4 Tips for Fall Turkeys

While fall-turkey hunting doesn’t exactly have the same allure of spring gobbling action, autumn is a great time to explore the turkey woods. Obviously, fall hunting sometimes requires different tactics than usual spring hunts. If you want to consistently succeed at hunting fall turkeys, here are four steps you can follow that have served me well.

Find Fresh Sign
While calling can lure fall turkeys within range — I’ve done it — it certainly isn’t my go-to strategy. I generally hunt fall birds more like I hunt deer. I don’t often walk into the woods and listen for turkeys, although that can be beneficial intel when it occasionally happens. Instead, I look for scratch marks in the freshly fallen leaves. Turkeys feed heavily to prepare for winter, and bare spots are commonly found throughout the timber where turkeys have been tilling. So long as these areas aren’t directly underneath a roost, they can be excellent places to setup and hunt.

Use Trail Cameras
Turkeys often use the same food plot(s) you’ve created for deer. In many cases, deer plots are located in the timber, and there isn’t always a good way to scout them for turkeys without disrupting your deer program. Thus, trail cameras that you already have in place for deer can provide valuable information as to if and when turkeys are using your food plots.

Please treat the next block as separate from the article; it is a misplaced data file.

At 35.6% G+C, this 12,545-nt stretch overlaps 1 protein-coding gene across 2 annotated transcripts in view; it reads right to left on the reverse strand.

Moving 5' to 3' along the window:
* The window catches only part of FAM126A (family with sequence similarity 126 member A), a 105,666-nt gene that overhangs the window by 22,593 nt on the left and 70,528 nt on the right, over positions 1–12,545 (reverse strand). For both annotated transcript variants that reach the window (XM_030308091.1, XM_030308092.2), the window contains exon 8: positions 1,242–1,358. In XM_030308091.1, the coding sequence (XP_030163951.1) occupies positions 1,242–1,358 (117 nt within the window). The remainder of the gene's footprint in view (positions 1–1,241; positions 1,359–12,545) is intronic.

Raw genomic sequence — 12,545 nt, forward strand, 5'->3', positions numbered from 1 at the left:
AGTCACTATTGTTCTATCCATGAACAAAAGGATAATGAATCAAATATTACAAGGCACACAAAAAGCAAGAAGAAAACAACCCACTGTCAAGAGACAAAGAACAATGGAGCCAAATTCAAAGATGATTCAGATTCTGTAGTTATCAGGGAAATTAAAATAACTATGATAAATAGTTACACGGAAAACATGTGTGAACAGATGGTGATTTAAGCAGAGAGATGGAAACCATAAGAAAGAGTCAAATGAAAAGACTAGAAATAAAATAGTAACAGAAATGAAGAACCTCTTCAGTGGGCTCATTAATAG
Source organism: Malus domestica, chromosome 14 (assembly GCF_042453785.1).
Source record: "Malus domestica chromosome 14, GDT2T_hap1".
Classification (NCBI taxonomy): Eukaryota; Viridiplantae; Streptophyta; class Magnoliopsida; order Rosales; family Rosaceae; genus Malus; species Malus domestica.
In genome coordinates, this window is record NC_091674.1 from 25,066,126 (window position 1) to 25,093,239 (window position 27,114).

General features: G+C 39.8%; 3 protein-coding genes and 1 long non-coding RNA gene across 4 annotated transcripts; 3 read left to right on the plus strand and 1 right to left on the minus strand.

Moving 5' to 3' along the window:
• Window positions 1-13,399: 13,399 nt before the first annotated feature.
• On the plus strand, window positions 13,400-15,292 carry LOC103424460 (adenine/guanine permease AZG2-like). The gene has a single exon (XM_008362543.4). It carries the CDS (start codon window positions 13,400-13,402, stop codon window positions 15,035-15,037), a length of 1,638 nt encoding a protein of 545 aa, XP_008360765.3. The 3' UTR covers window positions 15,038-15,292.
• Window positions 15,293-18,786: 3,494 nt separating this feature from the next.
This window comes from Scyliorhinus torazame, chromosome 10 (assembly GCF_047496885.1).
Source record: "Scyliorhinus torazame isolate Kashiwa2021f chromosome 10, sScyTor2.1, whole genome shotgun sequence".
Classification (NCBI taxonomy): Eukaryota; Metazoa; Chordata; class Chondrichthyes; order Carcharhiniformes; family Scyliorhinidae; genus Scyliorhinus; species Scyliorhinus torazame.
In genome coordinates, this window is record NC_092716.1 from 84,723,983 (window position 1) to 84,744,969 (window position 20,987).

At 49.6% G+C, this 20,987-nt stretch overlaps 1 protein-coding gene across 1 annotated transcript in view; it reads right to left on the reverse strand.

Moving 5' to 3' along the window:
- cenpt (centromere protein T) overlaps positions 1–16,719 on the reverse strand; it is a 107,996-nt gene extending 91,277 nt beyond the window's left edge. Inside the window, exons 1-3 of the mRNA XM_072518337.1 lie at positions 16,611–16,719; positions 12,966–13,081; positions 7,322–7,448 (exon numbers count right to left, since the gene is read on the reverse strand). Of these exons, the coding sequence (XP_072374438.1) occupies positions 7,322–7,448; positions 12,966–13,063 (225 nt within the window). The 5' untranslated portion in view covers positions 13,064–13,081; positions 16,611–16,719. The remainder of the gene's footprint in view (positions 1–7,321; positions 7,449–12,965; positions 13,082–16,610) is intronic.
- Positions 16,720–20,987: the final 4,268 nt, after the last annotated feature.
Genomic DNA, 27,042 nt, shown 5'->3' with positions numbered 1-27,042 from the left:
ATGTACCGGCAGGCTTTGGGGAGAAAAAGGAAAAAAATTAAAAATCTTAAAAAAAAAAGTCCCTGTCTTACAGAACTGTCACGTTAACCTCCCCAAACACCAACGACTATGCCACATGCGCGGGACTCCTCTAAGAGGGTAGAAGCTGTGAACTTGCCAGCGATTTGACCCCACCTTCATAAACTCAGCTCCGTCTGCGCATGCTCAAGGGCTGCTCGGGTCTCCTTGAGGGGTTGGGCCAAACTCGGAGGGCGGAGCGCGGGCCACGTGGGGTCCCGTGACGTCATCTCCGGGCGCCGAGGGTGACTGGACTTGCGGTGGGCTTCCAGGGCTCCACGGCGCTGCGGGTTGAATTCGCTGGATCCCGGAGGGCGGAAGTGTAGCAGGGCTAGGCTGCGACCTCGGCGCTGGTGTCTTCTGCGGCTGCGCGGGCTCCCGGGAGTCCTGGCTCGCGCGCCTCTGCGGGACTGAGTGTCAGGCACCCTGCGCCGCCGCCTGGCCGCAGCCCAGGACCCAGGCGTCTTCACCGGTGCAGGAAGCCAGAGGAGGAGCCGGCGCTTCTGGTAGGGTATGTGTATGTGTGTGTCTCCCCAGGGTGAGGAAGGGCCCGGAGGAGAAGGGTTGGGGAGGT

In many cases, turkeys enter food plots outside of peak deer-movement times, which means that if you pattern them, you could potentially slip in and bow-kill a bird without impacting your deer season. I’d advise against using a shotgun in this situation due to the loud report.

Use a Decoy
Several times I’ve used a single decoy during fall hunts to instill confidence in turkeys to approach my setup. When targeting hen and poult flocks, I use a single Dave Smith hen decoy. If hunting toms and jakes, I’ll occasionally plant a solo jake.

I once used a strutting jake decoy on September 27 when hunting a 10-tom flock. All 10 birds charged within archery range, and I thumped one as he postured next to the decoy. My hen decoy has also brought me success.

Hunt in the Snow
One of my favorite times to hunt fall turkeys is in late November and through December once snow has fallen and birds have congregated into large flocks. Traditionally, these flocks occupy farming operations, silage bags and/or picked cornfields being their dinner table. These are some of the easiest turkeys to hunt because they demand the food that farms offer.

Farmers generally allow responsible hunters to thin the flocks, as large concentrations of birds can cause lots of damage. Further, the birds typically have a preferred area at which they daily feed. You’ll find tracks littering the area, which leaves no questions as to where you should setup. In the coldest conditions, I deploy a Primos Double Bull Blind to stay cozy and warm with the help of a propane heater.

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